There's an old adage, often used by bands signing to major labels: There's a difference between "selling-out" and "buying in."
I never really bought that.
I like the guys who stick to their guns: the Joe Strummers, the Bruce Springsteens, the Chuck Ds. So in anticipation of writing this story, I listened to all my old Ice Cube records. I also watched some of his more recent feature films.
My conclusion: A lot has changed since 1990.
Ice Cube was my first real rap hero. A friend of mine let me borrow a copy of AmeriKKKa's Most Wanted when I was 13 years old. Like all great political albums, it not only changed the way I looked at music, but the way I looked at the world. Sure, I had other rappers that I liked-Too Short, Ice-T, Kid N' Play (forgive me my trespasses)-but none of their songs spoke to me the way "Jackin' for Beats" and "The Nigga You Love to Hate" did.
For a short time in 1991, this cracker-a walkman in one hand, a fist in the other-thought he was black. And the white man, in the guise of my strict father, had to go.
That same year, Dad let me watch Boyz N the Hood, as if it would somehow give me a better understanding of the recent Rodney King verdict riots in Los Angeles and Atlanta. Somehow the message was lost on me. All I learned was that I wanted to live in South Central, and that Ice Cube was a great actor. (Still think he was robbed of an Oscar nomination-rest in peace, Jack Pallance.) And up until 1994's Lethal Injection, he consistently made good music.
So I sit here and watch the shit-stains that are Are We There Yet? and Torque. Then I chase 'em down with repeated listenings of "We Be Clubbin'," just to make sure there wasn't something I missed within the incessant yeah-e-yeah's. I can't help but think, What the hell happened?
In a quandary, I consulted a more casual Ice Cube fan-a black friend of mine. Without hesitation, she explained that Ice Cube has become a "coon." I can only assume she meant "coon" in the way Donald Bogle defines the word in Toms, Coons, Mulattoes Mammies & Bucks, his history of how Hollywood characterizes black people. She meant, as Bogle first said, that Ice Cube has become "an amusement object" and a "buffoon."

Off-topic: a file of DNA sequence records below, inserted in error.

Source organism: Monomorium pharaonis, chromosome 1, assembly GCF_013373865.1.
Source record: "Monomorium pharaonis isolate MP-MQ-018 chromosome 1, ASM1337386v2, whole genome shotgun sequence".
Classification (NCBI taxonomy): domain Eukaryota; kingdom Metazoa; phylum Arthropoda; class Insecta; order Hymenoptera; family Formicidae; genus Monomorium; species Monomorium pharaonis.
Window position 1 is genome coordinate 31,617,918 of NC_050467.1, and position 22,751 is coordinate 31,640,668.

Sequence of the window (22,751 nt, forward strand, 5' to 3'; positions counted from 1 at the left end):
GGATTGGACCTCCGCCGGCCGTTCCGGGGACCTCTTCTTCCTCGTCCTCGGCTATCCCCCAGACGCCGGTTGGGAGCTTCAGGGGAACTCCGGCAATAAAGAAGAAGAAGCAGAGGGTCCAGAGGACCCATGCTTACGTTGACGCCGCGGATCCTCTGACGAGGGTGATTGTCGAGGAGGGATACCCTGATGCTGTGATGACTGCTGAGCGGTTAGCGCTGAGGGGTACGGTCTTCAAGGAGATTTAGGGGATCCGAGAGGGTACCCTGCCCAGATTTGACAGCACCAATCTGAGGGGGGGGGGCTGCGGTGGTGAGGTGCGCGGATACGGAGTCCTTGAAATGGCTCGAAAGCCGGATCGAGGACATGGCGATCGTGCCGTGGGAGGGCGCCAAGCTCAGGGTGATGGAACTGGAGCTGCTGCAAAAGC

Even after hearing that a sequel to Are We There Yet? is in the works (cleverly titled Are We Done Yet?, the answer hopefully being an emphatic, "Yes, finally"), l can't agree with my friend. I'll never stop loving Ice Cube. I'm satiated by the fact that for every Ghosts of Mars I have to sit through, there's a Three Kings to make me think or a Friday to make me laugh. And that for every War & Peace that makes my ears bleed, there's a Death Certificate to fall back on.
Ice Cube is smart, and I think he realized that you can only rap about hating The Man and banging bitches for so long before people stop caring.
It's not Cube we're mad at for growing up and selling out. It's us.
Every musically adept adolescent, whether they were listening to Gang Of Four or a gang-banger from Compton, believed they were going to change the world. So when we see our heroes reduced to caricatures, we can't help but feel that we ourselves have bought into the system that we once despised.
Life gets in the way of our revolution. What were once hot-button issues now barely make us burn. We need money to be clubbin', to go out on dates and just to get by. So it's not really surprising that Ice Cube lost a little of his edge when, after all, he warned us in one of his very first songs: "Life ain't nothin' but bitches and money!"
Ice Cube performs at 4th & B, 8 p.m. on April 21. $32.50. 619-231-4343.